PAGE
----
Waunfawr looking toward Mynydd EilioWaunfawr straggles between Caernarfon and Beddgelert.  The present village brought together a number of pre-existing hamlets under the spiritual and economic influence of the Chapel and surrounding quarries.  Until half a century ago, Waunfawr was still the “big moor” of its name.  This was an extensive, unyielding patchwork of heathland from which the occupants of small farmsteads (“tyddynod” in Welsh) wrought a precarious living from the land, supplemented by the quarryman’s “bargain.”  What was once a bleak and exposed village is today increasingly a wooded vale where woodpeckers and flycatchers reign supreme.  From the remains of Parc Dudley granite quarry, we have today a popular nature reserve under the benign care of the local authority.

Although theWaunfawr station cultural life of the village is only a shadow of what it once was in the golden age of chapel and quarry, in recent years the village economy has turned a corner.  This has been largely thanks to the arrival of the Welsh Highland Railway, the founding of the Antur Waunfawr project and the tavern on the outskirts of the village after a long absence.  The train has brought many new opportunities to a village which may have seen better days, but we hope that you will appreciate some of the best of the past and the present by following our series of circular waymarked walks.


All the waymarked walks start at Y Ganolfan (the Community Centre in the centre of Waunfawr).  The waymarks are displayed on the Announcement Board, where you will also see route maps.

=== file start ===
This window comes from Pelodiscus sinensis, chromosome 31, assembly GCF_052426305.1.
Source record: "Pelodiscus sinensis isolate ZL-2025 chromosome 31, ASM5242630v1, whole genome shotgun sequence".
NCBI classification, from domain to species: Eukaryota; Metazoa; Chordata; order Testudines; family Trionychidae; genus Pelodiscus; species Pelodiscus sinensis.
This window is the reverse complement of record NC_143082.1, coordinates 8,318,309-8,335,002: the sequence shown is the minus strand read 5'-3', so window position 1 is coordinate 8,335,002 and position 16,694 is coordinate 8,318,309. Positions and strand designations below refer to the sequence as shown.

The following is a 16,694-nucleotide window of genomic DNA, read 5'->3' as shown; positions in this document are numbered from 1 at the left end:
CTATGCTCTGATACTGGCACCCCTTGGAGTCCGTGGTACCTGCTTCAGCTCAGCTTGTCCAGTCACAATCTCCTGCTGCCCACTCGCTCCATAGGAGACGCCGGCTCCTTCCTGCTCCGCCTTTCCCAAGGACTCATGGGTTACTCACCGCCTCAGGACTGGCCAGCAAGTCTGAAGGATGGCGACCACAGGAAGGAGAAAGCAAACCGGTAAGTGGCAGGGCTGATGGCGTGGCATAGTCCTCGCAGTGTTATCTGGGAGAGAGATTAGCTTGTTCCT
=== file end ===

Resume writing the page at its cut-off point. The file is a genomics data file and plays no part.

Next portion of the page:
You may also join the walks at Antur Waunfawr, a local social enterprise established in 1984, offering work and training opportunities to adults with learning difficulties.  There is a cafe and a warm welcome available here during the week.

Yr Hen Waun  This is a short walk around the old village.

Hafod Olau  A longer walk passing Hafod Olau, the home of the 18th century map maker John Evans who lived among the Mandan Native Americans when mapping the Missouri river. There is a small exhibition at Antur Waunfawr, viewable by request, depicting the short but remarkable life of this little known adventurer. For the more observant, there are the remnants of medieval cultivation strips on the slopes between the homesteads of Grasbil and Ty Pellaf.

Y Groeslon   A walk around the “suburb” of Groeslon Uchaf. Groeslon arose as a small hamlet serving the early Cefn Du Quarrying community. It passes near the pioneering installations erected by Marconi for his early radio transmissions.

PDF – Y Groeslon

Pompren ‘Redog or Y Bompren A longer walk crossing the Gwyrfai river at Bompren Wredog (“pompren” being a corruption of pont bren now replaced by the present rather unlovely metal structure!) The bompren bridge was well known among local children for the deep pool which provided a cool swim on hot summer afternoons.

PDF – Pompren Wredog

Betws Garmon afon Gwyrfai

Waun Bant  A long walk passing an extensive tract of moor (now planted with conifers, recently felled and replanted). Waunfawr’s 19th century poet Owen Gwyrfai claimed to have been able to see the planets in daytime from here! This is perhaps the most varied walk, which includes farmland, bleak moorland, and Betws Garmon’s historic church and cemetery.

Moel Smytho  AnY Lôn Wenother long walk which takes you over to the neighbouring parish and into the author Kate Roberts’ country. Y Lôn Wen (the white road) dissecting Moel Smytho was immortalised by this writer, the road which leads “to Waunfawr…and to heaven”!

PDF – Moel Smytho